|David H. Romer|
|Born||March 13, 1958|
|Institution||University of California, Berkeley|
|New Keynesian economics|
|Influences||John Maynard Keynes, Robert Solow, Kenneth Arrow|
|Information at IDEAS / RePEc|
David Hibbard Romer (born March 13, 1958) is an American economist, the Herman Royer Professor of Political Economy at the University of California, Berkeley, the author of a standard textbook in graduate macroeconomics as well as many influential economic papers, particularly in the area of New Keynesian economics. He is also the husband and close collaborator of Council of Economic Advisers former Chairwoman Christina Romer.
Education and early career
After graduating from Amherst Regional High School in Amherst, Massachusetts in 1976, he obtained his bachelor's degree from Princeton University in 1980, graduating as the valedictorian of his class, and worked as a Junior Staff Economist at the Council of Economic Advisers during 1980–1981, before beginning his Ph.D. at the Massachusetts Institute of Technology, which he completed in 1985. A reduced version of his undergraduate thesis research was published in the Review of Economics and Statistics. Upon completion of his doctorate, he started working as an assistant professor at Princeton University. In 1988 he moved to University of California, Berkeley and was promoted to full professor in 1993.
Romer's early research made him one of the leaders of the New Keynesian economics. Specifically, an influential paper with Laurence Ball, published in 1989, established that real rigidities (that is, stickiness in relative prices) can exacerbate nominal rigidities (that is, stickiness in nominal prices).
Romer's most widely cited paper is "A Contribution to the Empirics of Economic Growth," coauthored with Gregory Mankiw and David Weil and published in the Quarterly Journal of Economics in 1992. The paper argues that the Solow growth model, once augmented to include a role for human capital, does a reasonably good job of explaining international differences in standards of living. According to Google Scholar, it has been cited more than 15,000 times, making it one of the most cited articles in the field of economics.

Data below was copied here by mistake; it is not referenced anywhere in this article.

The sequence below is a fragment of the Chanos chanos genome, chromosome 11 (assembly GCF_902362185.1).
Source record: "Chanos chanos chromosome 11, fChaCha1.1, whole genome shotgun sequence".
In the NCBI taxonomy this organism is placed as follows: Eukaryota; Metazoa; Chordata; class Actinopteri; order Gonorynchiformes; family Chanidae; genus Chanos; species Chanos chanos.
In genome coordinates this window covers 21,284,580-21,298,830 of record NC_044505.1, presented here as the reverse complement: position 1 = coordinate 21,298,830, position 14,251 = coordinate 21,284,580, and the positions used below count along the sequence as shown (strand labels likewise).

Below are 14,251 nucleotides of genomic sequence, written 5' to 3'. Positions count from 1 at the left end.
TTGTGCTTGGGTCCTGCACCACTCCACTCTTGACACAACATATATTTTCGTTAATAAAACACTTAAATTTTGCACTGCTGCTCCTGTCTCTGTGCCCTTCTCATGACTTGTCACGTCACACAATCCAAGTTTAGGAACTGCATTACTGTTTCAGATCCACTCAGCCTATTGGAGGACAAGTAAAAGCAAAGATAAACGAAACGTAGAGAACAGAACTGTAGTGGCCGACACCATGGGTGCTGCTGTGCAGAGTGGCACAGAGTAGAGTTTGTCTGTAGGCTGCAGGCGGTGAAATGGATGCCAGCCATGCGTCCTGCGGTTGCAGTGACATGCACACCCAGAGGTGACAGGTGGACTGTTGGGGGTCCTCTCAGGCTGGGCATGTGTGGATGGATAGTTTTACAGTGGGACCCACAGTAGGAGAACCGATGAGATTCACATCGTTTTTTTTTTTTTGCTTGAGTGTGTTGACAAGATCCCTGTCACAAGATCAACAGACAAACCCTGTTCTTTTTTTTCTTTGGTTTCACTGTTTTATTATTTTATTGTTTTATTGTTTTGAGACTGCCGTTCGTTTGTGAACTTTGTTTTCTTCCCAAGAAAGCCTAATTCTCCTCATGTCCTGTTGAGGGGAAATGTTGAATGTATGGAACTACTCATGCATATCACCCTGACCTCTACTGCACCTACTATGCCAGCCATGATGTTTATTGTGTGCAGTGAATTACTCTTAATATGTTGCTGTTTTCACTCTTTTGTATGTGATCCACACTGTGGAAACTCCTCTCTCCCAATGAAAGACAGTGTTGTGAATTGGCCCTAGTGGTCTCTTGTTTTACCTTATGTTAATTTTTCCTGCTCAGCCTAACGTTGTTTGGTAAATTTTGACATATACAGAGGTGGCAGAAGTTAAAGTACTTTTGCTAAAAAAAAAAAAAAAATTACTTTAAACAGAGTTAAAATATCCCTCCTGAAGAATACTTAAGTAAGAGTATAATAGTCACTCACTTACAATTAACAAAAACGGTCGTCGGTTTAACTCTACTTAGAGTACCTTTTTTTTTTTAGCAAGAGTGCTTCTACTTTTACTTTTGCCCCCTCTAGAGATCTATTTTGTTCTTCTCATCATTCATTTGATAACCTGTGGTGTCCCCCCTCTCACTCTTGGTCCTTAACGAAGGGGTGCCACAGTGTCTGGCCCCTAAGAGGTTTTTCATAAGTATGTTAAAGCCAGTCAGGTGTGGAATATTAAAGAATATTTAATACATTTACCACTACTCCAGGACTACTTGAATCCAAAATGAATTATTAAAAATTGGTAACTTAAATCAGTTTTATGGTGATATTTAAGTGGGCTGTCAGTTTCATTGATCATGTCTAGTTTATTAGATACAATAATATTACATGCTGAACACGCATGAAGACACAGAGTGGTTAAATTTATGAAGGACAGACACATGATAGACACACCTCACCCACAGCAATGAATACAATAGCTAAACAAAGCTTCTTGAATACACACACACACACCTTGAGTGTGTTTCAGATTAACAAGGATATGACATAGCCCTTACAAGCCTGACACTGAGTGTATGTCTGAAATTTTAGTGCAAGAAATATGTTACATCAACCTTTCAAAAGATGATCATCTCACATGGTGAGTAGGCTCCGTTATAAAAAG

In more recent work, Romer has worked with Christina Romer on fiscal and monetary policy from the 1950s to the present, using notes from the meetings of the Federal Open Market Committee (FOMC) and the materials prepared by Fed staff to study how the Federal Reserve makes its decisions. His work suggests that some of the credit for the relatively stable economic growth in the 1950s should lie with good policy made by the Federal Reserve, and that the members of the FOMC could at times have made better decisions by relying more closely on forecasts made by the Fed professional staff.
Most recently, the Romers have focused on the impact of tax policy on government and general economic growth. This work looks at the historical record of US tax changes from 1945–2007, excluding "endogenous" tax changes made to fight recessions or offset the cost of new government spending. It finds that such "exogenous" tax increases, made for example to reduce inherited budget deficits, reduce economic growth (though by smaller amounts after 1980 than before). Romer and Romer also find "no support for the hypothesis that tax cuts restrain government spending; indeed ... tax cuts may increase spending. The results also indicate that the main effect of tax cuts on the government budget is to induce subsequent legislated tax increases."
He is a member of the American Economic Association Executive Committee, the recipient of an Alfred P. Sloan Foundation Research Fellowship, a fellow of the American Academy of Arts and Sciences, and a three-time recipient of Berkeley's Graduate Economic Association's distinguished teaching and advising awards. Professor Romer is co-director of the Program in Monetary Economics at the National Bureau of Economic Research, and is a member of the NBER Business Cycle Dating Committee.
He is known at Berkeley for offering graduate students his "Chicken Soup for Economists," including such advice as "A model should be as simple as possible while still showing the effect we are interested in", "Cite others' work appropriately", "A good paper almost always contains a viewpoint, a lever, and hard work," and "If you find yourself thinking 'But that's how the game is played,' slap yourself. If that doesn't work, take up sheep farming."
He is married to Christina Romer, who was his classmate at MIT and is his colleague in the Economics Department at University of California, Berkeley. They have adjoining offices in the department, and collaborate on much of their research. The couple have three children together. He has a brother, Evan. Greg Mankiw served as best man at their wedding (Romer served as best man at Mankiw's wedding).
- General equilibrium analysis of government financial policies
- Romer, David (1981). "Rosen and Quandt's Disequilibrium Model of the Labor Market: A Revision". Review of Economics and Statistics. 63 (1): 145–146. doi:10.2307/1924231. JSTOR 1924231.
- "Archived copy" (PDF). Archived from the original (PDF) on 2008-12-02. Retrieved 2008-11-27.
- "Archived copy" (PDF). Archived from the original (PDF) on 2011-09-27. Retrieved 2011-09-20.
- "The NBER's Recession Dating Procedure".
- "Berkeley Couple Tackle Top Fiscal Issues of the Day". Archived from the original on 2009-02-15.
- Mankiw, Greg (2006-05-30). "The IS-LM Model". Retrieved 2008-12-30.
- Lerer, Lisa (2008-11-26). "Who is Christina Romer?". Politico.com. Archived from the original on 2008-12-02. Retrieved 2008-12-30.
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